Nov 06, 2008
number of runs
Best resort in Tahoe. Great mountain. Snow, sun and après fun.
Four feet of powder in three days! Not much more to say.
Mt. Bachelor, a stately volcanic cone that is part of the Cascades mountain range, rises from Oregon's high desert and is visible for miles in every direction.
It remains a mystery why Solitude continues to live up to its name. This unassuming but impressive resort is a skier’s dream and local’s refuge. Let the crowds descend upon other resorts, Solitude remains a skier’s mountain. It’s the perfect place for families to reconnect and explore a gorgeous winter landscape. One reader says that while Solitude “is getting better, it will always be overshadowed by its Park City and Little Cottonwood Canyon neighbors.” Whatever.
With three newer lifts, a quaint European village and improving dining options, Solitude is hardly a sacrifice. Indifferent to the criticism, locals are happy to have Headwall Forest and the polished cruisers to themselves. Fewer crowds means the 500 inches of annual snowfall remains untouched for days. And an uppity attitude is refreshingly absent as Solitude skiers are genuine and low key. With a little charm you can end up with local tips on some of the sweetest lines in the Wasatch. The consensus is that the “slower pace, absence of crowds, good snow and great terrain” far outweigh the grumblings over “lack of night life.”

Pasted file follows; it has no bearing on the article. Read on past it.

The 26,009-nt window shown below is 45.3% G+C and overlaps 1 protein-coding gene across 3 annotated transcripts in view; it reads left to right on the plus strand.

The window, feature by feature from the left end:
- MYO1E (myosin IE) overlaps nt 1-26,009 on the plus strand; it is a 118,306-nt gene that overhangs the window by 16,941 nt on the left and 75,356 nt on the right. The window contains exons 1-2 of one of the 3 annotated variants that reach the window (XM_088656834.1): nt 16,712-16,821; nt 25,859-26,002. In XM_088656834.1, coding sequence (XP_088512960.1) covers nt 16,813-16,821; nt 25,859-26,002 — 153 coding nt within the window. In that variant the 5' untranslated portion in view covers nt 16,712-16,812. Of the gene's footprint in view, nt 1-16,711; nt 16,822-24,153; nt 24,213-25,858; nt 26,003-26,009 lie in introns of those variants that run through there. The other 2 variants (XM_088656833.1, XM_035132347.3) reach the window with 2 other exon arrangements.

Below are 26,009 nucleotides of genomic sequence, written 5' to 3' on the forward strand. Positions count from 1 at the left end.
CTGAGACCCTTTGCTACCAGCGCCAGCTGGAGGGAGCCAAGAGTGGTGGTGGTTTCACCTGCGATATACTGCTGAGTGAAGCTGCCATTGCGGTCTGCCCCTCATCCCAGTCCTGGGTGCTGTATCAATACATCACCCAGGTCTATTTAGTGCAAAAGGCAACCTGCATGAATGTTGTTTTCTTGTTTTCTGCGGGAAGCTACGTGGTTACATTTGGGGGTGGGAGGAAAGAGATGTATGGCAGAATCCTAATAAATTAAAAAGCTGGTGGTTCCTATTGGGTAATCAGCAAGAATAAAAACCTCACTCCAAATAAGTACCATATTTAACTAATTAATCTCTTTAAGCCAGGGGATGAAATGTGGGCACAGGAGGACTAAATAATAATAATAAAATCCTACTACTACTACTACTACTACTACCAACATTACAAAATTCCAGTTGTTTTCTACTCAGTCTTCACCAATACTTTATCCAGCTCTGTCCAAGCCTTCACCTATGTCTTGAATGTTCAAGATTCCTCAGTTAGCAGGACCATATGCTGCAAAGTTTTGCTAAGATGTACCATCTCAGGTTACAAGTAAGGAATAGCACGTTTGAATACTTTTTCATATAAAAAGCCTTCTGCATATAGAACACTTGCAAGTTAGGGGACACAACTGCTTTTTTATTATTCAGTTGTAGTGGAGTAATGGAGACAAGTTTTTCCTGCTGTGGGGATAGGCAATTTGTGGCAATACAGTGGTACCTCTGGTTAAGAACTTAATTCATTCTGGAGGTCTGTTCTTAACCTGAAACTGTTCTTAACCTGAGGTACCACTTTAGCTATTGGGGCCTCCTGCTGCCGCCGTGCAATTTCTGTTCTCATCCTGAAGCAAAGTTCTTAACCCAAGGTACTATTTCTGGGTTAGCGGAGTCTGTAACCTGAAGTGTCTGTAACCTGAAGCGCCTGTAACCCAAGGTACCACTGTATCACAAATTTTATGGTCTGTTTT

Do stop in at Last Chance Mining Camp for a hearty bowl of soup, but don’t stay long as Honeycomb Canyon awaits. Solitude remains the perfect place to rediscover your ski roots. —R.H.
What’s New: A new magic carpet for beginners.
Mandatory Run: The Guild Line isn’t on the map. Check in with patrol about the traverse on the left side of Honeycomb to the gate just past Crystal Point.
Don’t Miss: The unique dining experience of The Yurt, via a guided cross country ski or snowshoe trek.